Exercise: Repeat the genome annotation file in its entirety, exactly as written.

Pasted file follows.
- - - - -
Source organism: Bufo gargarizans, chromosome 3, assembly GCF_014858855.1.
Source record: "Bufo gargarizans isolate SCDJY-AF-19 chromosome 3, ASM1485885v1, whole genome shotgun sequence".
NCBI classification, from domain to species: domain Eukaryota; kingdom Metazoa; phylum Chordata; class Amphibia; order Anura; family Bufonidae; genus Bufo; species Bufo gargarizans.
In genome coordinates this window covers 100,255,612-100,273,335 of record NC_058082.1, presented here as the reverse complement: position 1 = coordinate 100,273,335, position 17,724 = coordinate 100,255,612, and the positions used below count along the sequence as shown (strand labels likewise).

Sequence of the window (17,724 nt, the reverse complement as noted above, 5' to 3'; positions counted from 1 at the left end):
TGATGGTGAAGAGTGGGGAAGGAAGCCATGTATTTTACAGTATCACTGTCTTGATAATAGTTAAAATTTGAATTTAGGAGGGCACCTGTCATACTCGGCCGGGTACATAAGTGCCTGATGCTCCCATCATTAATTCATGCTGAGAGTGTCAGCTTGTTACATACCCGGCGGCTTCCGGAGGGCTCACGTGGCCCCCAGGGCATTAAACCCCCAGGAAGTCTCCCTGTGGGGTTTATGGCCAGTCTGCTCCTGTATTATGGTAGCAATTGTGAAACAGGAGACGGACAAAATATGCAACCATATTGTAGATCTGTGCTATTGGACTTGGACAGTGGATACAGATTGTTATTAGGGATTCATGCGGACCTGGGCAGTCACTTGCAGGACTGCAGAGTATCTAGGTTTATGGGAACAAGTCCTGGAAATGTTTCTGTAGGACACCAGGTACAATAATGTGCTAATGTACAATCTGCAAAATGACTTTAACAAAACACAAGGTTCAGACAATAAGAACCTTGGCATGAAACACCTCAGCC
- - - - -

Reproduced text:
Source organism: Bufo gargarizans, chromosome 3, assembly GCF_014858855.1.
Source record: "Bufo gargarizans isolate SCDJY-AF-19 chromosome 3, ASM1485885v1, whole genome shotgun sequence".
NCBI classification, from domain to species: domain Eukaryota; kingdom Metazoa; phylum Chordata; class Amphibia; order Anura; family Bufonidae; genus Bufo; species Bufo gargarizans.
In genome coordinates this window covers 100,255,612-100,273,335 of record NC_058082.1, presented here as the reverse complement: position 1 = coordinate 100,273,335, position 17,724 = coordinate 100,255,612, and the positions used below count along the sequence as shown (strand labels likewise).

Sequence of the window (17,724 nt, the reverse complement as noted above, 5' to 3'; positions counted from 1 at the left end):
TGATGGTGAAGAGTGGGGAAGGAAGCCATGTATTTTACAGTATCACTGTCTTGATAATAGTTAAAATTTGAATTTAGGAGGGCACCTGTCATACTCGGCCGGGTACATAAGTGCCTGATGCTCCCATCATTAATTCATGCTGAGAGTGTCAGCTTGTTACATACCCGGCGGCTTCCGGAGGGCTCACGTGGCCCCCAGGGCATTAAACCCCCAGGAAGTCTCCCTGTGGGGTTTATGGCCAGTCTGCTCCTGTATTATGGTAGCAATTGTGAAACAGGAGACGGACAAAATATGCAACCATATTGTAGATCTGTGCTATTGGACTTGGACAGTGGATACAGATTGTTATTAGGGATTCATGCGGACCTGGGCAGTCACTTGCAGGACTGCAGAGTATCTAGGTTTATGGGAACAAGTCCTGGAAATGTTTCTGTAGGACACCAGGTACAATAATGTGCTAATGTACAATCTGCAAAATGACTTTAACAAAACACAAGGTTCAGACAATAAGAACCTTGGCATGAAACACCTCAGCC